Braunton and Saunton
Braunton is the gateway to the northern coast. Its proximity to North Devon’s famous beaches, like those at Saunton Sands and Croyde Bay, is reflected in the surf culture of the town. The Braunton and Saunton area are the ideal places for those that love watersports, not only are there the numerous surf shops, where you can hire a board, or join in with an organisation that takes sessions or tours around the coast. You can even discover the roots of the region’s surfing origins at the Museum of British Surfing.
The Biosphere and Natural Landscape (AONB)
Situated in the heart of North Devon’s Natural Landscape (Areas of Outstanding Natural Beauty), the village also incorporates Braunton Burrows which comprises of England’s largest sand dune system (a real treat for wildlife enthusiasts) and one of only two surviving examples of medieval open strip farming systems in the country. Braunton village is a great base to explore this amazing part of North Devon, there are lots of places to discover.
Saunton is predominantly famous for its beach, Saunton Sands, which is situated at the heart of the North Devon Biosphere Reserve. As well as being a world-class family beach, with wide open space, toilet and shower facilities and dog-friendly access to boot, Saunton is also renowned for some of the best surf in the country. It’s a great place for beginners to start, with gear hire and lessons easily arranged. Saunton Sands also has access to a Landeez all-terrain wheelchair, allowing everyone to enjoy the beach.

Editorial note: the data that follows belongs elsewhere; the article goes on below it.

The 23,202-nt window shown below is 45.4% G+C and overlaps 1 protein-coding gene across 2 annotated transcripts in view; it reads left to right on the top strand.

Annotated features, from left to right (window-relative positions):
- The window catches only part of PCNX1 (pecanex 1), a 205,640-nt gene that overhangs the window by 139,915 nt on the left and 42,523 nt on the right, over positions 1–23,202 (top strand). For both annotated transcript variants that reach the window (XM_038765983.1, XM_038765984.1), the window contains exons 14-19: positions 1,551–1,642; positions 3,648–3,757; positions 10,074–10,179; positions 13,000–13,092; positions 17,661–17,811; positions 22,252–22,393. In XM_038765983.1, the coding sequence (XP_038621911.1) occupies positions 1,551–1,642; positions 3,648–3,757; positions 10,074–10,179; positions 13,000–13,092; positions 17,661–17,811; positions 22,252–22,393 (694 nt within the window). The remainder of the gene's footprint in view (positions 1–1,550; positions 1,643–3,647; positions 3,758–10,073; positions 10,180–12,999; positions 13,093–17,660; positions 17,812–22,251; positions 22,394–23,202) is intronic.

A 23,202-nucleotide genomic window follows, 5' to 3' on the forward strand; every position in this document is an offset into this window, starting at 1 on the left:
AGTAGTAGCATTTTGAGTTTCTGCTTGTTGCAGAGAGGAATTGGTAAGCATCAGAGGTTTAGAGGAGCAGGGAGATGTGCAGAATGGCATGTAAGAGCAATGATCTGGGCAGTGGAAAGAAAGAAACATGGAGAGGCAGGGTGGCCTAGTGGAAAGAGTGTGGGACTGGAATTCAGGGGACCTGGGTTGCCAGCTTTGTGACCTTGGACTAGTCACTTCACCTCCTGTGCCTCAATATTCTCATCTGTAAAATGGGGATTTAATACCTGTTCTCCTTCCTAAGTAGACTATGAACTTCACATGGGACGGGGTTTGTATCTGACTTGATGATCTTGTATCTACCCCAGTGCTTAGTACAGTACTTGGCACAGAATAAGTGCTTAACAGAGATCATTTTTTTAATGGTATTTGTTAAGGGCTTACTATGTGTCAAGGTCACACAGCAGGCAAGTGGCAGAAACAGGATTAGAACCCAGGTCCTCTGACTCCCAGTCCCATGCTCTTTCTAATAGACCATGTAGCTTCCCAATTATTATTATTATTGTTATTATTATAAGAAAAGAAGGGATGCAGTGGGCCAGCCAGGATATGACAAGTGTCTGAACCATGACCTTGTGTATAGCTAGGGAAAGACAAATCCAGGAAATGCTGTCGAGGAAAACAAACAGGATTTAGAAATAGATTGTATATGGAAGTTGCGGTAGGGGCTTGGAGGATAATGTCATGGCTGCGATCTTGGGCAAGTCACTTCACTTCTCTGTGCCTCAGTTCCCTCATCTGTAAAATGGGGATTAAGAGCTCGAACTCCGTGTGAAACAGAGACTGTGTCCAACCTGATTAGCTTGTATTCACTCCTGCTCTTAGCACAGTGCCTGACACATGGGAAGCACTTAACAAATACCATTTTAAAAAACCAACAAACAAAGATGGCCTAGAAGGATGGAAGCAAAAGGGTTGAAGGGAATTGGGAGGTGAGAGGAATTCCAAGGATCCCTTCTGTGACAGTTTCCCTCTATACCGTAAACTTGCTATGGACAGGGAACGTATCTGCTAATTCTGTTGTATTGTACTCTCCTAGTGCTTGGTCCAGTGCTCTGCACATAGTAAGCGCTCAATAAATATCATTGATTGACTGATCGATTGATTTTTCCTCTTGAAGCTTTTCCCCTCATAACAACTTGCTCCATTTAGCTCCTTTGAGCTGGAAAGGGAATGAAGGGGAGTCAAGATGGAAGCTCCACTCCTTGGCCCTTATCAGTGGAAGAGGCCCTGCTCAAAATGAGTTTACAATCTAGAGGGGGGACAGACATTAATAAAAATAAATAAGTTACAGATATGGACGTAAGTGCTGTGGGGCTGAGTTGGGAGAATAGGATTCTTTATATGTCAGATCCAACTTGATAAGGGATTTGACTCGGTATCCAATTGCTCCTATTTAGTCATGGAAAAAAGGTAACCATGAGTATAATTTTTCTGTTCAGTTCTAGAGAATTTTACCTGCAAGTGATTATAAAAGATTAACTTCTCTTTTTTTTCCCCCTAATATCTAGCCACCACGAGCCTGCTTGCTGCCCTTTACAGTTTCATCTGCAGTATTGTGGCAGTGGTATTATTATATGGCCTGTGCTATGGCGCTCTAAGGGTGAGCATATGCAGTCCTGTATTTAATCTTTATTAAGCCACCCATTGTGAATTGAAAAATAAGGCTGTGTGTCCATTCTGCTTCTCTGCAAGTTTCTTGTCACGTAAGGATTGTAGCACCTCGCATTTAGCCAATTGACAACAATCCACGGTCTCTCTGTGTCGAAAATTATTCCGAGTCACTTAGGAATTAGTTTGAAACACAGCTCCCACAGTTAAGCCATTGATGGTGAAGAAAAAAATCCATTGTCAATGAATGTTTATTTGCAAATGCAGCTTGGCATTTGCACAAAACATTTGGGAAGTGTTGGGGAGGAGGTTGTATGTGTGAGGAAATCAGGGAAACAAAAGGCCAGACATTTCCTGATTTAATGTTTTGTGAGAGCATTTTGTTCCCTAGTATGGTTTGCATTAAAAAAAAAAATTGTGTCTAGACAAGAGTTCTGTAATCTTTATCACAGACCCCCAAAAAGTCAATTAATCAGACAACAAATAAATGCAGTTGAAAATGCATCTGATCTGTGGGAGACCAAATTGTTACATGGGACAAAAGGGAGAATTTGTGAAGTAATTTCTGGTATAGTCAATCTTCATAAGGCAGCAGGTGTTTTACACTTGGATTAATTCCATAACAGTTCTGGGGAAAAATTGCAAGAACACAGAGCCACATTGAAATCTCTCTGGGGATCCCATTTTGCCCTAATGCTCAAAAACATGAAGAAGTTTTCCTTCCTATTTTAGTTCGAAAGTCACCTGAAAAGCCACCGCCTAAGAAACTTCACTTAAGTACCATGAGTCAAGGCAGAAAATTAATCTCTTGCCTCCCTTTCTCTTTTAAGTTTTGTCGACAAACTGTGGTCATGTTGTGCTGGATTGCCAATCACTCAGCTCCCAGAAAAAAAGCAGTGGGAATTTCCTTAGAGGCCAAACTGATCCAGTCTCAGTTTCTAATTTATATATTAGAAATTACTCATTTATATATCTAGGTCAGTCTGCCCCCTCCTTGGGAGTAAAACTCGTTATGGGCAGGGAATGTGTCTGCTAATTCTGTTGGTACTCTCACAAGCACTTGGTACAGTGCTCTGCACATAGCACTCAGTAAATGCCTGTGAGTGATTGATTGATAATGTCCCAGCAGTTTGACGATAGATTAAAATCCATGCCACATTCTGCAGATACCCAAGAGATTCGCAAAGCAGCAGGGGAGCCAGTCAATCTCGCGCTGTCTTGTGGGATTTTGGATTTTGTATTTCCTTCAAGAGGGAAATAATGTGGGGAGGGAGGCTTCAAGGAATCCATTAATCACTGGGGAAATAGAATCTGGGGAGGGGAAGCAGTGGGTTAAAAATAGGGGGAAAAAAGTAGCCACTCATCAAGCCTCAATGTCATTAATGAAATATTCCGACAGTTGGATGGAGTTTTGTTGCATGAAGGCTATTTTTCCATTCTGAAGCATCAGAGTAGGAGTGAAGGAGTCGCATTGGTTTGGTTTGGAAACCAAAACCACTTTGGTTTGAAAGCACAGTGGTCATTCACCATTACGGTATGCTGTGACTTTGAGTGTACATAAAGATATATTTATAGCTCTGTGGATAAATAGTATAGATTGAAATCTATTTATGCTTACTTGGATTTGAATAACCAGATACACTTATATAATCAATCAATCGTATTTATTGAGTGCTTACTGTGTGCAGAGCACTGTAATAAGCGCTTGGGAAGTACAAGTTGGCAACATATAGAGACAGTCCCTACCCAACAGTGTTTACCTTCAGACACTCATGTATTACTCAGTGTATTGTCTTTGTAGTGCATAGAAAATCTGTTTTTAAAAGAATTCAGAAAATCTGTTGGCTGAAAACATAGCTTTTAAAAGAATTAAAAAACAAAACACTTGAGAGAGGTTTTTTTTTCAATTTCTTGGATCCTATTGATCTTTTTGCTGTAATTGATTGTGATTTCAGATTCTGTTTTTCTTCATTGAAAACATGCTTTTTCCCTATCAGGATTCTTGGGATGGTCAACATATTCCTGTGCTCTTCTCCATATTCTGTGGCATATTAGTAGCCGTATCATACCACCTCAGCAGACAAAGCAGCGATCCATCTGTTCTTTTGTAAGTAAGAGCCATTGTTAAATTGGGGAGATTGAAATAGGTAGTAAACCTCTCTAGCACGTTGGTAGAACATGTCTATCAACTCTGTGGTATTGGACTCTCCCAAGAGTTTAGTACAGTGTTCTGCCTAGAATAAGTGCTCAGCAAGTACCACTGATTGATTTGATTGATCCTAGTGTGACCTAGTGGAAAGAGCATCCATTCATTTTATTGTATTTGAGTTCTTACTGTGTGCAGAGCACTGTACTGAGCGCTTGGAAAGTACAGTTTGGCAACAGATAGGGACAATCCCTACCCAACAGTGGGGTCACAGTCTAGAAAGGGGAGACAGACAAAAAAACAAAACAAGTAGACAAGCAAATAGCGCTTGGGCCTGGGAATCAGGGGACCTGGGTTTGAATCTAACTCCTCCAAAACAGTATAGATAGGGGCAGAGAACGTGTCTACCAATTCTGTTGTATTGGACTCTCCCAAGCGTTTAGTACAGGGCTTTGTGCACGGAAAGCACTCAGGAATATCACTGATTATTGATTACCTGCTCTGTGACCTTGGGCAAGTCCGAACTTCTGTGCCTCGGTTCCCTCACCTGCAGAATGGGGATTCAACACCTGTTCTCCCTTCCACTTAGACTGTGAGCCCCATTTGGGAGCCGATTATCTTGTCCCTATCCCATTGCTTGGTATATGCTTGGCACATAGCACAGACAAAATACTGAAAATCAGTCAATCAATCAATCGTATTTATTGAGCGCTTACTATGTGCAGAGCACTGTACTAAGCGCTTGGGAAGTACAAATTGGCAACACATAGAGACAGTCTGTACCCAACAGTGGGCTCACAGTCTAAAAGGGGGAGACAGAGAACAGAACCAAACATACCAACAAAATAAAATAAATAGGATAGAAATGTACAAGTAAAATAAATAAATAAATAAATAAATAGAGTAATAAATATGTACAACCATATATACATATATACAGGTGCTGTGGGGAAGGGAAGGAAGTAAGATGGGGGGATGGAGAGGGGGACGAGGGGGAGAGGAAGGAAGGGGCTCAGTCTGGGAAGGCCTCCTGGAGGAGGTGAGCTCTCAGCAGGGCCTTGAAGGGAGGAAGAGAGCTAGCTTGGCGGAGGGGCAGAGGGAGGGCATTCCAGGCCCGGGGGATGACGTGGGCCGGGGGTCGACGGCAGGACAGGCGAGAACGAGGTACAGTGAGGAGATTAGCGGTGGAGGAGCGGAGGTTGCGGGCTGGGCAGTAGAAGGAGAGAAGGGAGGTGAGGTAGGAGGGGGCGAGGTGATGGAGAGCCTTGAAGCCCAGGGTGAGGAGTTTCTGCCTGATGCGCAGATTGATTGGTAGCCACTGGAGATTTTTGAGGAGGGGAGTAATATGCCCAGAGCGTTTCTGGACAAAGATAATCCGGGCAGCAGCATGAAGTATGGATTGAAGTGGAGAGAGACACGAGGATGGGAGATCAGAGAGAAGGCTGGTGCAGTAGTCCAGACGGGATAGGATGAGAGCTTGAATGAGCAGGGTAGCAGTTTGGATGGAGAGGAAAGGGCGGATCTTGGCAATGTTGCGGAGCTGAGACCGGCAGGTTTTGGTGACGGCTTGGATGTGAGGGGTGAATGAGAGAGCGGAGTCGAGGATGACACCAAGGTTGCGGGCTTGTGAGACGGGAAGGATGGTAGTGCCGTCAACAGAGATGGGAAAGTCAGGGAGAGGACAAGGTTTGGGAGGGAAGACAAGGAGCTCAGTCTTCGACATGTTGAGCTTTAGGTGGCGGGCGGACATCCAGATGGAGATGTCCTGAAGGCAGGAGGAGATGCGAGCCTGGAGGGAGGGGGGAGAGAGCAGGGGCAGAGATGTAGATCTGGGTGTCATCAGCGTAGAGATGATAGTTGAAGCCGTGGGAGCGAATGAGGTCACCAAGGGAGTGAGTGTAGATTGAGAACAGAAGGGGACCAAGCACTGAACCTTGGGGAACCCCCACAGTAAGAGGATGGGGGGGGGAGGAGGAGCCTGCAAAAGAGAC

The North Devon Biosphere Reserve is one of just 669 biosphere reserves from around the world. It was the first one to be established in the UK, where it now joins six other sites, all of which are ecologically diverse and are designated as sites of significant interest, both scientifically and culturally.
The North Devon Biosphere Reserve is located in one of the prettiest areas of North Devon and not only takes in Braunton and the rich landscape of Braunton Burrows, but also reaches out towards Lundy Island in the Bristol Channel. The sand dune system in the middle of Braunton Burrows makes up the core of the Biosphere and is the largest sand dune system in England.
The coast at Saunton also falls into the North Devon Area of Outstanding Natural Beauty which covers the majority of the coast in this area. You’ll find lots of ways to explore the area via footpaths and cycle trails including the South West Coast Path which goes the length of the Natural Landscape (AONB).
If you’re in the Braunton/Saunton area for longer than a few days, there are weekly parking passes available and you can hire deck chairs, beach huts or even a pedal cart to explore the beaches. Once you’re exhausted from walking, water sports, exploring the Biosphere or the Natural Landscape (AONB) or making sandcastles, stop by one of the many coastal cafes, pubs or restaurants for a scenic drink or bite to eat. These are great venues to watch the sunset and we can guarantee that the sunset is worth stopping to watch.